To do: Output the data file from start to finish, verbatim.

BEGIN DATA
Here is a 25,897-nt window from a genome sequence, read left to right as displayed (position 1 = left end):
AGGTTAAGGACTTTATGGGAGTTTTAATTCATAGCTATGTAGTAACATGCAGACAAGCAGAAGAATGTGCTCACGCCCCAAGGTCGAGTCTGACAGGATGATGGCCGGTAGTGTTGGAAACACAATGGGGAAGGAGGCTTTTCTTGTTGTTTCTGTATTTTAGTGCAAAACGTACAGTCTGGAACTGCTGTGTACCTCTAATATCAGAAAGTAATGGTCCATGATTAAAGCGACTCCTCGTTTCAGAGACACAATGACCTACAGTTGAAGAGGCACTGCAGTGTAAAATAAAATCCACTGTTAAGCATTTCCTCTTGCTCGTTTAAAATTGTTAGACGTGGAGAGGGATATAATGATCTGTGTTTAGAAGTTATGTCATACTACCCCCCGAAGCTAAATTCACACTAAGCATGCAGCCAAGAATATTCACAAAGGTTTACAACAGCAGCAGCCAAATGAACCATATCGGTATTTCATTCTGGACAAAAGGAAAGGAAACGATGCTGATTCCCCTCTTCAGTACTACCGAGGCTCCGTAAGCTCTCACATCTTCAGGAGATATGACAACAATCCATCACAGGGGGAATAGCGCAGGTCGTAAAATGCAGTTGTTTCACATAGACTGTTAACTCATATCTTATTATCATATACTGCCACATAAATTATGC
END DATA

Here is a 25,897-nt window from a genome sequence, read left to right as displayed (position 1 = left end):
AGGTTAAGGACTTTATGGGAGTTTTAATTCATAGCTATGTAGTAACATGCAGACAAGCAGAAGAATGTGCTCACGCCCCAAGGTCGAGTCTGACAGGATGATGGCCGGTAGTGTTGGAAACACAATGGGGAAGGAGGCTTTTCTTGTTGTTTCTGTATTTTAGTGCAAAACGTACAGTCTGGAACTGCTGTGTACCTCTAATATCAGAAAGTAATGGTCCATGATTAAAGCGACTCCTCGTTTCAGAGACACAATGACCTACAGTTGAAGAGGCACTGCAGTGTAAAATAAAATCCACTGTTAAGCATTTCCTCTTGCTCGTTTAAAATTGTTAGACGTGGAGAGGGATATAATGATCTGTGTTTAGAAGTTATGTCATACTACCCCCCGAAGCTAAATTCACACTAAGCATGCAGCCAAGAATATTCACAAAGGTTTACAACAGCAGCAGCCAAATGAACCATATCGGTATTTCATTCTGGACAAAAGGAAAGGAAACGATGCTGATTCCCCTCTTCAGTACTACCGAGGCTCCGTAAGCTCTCACATCTTCAGGAGATATGACAACAATCCATCACAGGGGGAATAGCGCAGGTCGTAAAATGCAGTTGTTTCACATAGACTGTTAACTCATATCTTATTATCATATACTGCCACATAAATTATGC